One Swollen Day by Suzanne O’Connell

I reach for him.
My hand extends,
touches a blank wall.
Shadows streak across it 
like puppets striking each other
with kitchen implements.
I glimpse a spinal column
in the shallow end of the pond.
I reach again, not to save, but to touch.
We are two opposing waters,
waves in between.
I remember him as a troubadour,
but I no longer hear his music.

I have reached the day’s midsection,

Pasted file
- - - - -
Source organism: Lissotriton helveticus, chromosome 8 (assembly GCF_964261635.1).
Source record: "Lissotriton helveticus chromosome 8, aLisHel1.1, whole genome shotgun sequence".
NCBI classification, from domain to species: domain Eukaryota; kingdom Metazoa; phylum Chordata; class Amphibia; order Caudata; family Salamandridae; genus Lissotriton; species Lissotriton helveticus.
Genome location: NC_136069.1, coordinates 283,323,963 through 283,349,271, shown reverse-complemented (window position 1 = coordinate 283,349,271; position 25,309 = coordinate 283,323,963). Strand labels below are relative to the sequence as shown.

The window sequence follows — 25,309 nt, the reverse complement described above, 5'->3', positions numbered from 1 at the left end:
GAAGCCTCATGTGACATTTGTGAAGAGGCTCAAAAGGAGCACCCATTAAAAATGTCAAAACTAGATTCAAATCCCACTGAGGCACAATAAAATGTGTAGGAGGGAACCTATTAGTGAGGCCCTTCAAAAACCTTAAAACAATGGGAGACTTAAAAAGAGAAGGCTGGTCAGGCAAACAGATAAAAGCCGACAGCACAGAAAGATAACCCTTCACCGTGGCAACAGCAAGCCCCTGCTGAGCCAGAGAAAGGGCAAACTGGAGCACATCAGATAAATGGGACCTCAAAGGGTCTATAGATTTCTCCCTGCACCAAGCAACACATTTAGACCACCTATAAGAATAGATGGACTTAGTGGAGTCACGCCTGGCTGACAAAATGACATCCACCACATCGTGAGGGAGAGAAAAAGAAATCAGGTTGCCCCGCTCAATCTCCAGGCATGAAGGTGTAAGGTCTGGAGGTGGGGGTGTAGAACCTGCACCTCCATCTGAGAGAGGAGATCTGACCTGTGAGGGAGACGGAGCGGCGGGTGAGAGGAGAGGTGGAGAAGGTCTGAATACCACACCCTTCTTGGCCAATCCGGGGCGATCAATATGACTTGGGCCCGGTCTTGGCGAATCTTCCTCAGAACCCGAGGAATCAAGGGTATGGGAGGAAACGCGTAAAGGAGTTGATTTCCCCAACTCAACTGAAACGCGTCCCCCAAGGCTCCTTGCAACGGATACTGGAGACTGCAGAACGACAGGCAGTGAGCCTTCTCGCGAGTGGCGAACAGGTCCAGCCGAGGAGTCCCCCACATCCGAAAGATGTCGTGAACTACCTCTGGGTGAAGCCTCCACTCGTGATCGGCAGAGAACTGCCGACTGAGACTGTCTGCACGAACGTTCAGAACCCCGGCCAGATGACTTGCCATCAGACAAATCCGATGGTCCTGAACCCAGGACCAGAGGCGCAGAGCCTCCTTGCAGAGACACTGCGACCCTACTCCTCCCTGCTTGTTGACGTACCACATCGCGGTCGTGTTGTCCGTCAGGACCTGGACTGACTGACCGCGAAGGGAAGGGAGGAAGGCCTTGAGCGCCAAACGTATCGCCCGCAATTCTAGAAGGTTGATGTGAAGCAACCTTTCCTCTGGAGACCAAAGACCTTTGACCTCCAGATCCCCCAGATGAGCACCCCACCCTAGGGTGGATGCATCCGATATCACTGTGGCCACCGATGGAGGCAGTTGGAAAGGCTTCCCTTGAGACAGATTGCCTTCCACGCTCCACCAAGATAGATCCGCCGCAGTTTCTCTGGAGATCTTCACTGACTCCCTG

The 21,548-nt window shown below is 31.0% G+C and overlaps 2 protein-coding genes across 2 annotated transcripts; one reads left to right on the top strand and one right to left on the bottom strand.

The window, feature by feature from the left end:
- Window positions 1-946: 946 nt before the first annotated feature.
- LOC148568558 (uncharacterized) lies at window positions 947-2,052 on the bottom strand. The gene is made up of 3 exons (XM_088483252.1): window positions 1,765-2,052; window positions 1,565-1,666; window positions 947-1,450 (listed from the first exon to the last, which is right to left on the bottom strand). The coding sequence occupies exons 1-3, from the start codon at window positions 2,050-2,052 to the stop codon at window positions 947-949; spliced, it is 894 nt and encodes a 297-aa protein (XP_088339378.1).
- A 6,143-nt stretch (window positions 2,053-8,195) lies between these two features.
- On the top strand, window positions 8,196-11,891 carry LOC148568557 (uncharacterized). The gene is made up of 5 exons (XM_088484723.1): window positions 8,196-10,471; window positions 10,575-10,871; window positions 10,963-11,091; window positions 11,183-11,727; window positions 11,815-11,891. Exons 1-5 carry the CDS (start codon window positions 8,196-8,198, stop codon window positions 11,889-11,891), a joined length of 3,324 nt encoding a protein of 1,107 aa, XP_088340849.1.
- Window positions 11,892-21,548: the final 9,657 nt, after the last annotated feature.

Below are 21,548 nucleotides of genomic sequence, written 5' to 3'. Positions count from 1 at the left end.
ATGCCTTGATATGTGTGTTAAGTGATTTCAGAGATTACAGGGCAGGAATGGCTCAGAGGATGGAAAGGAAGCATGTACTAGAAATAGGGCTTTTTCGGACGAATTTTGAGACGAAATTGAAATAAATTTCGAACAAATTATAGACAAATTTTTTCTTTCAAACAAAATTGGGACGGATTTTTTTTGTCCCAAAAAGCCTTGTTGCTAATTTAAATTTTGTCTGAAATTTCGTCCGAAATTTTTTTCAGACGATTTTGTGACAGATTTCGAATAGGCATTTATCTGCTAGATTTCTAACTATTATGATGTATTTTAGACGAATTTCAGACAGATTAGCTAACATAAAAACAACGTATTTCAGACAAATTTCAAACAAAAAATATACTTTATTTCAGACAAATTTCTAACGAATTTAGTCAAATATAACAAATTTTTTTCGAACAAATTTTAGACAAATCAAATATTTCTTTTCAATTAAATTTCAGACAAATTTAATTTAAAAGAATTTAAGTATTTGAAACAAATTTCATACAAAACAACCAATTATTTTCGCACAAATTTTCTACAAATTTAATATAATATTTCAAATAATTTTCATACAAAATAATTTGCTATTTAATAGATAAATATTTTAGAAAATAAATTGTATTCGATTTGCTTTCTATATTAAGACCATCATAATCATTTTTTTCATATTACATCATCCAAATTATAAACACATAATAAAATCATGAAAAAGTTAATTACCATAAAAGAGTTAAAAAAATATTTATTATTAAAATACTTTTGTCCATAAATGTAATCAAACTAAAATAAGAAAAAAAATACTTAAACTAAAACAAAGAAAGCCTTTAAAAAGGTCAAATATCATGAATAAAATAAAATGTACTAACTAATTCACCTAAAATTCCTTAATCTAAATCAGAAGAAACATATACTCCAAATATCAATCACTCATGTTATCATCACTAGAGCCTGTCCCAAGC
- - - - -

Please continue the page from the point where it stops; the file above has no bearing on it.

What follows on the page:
a day once swollen with possibilities,
now an unwanted conception.
It is dark in the shadows.
Otherwise, the sun beats the dust with sticks.

My mother, Our Lady of Perpetual Disappointment,
walks into the backyard without invitation.
You see?
One comes without welcome,
the other, reached for,
never shows up.

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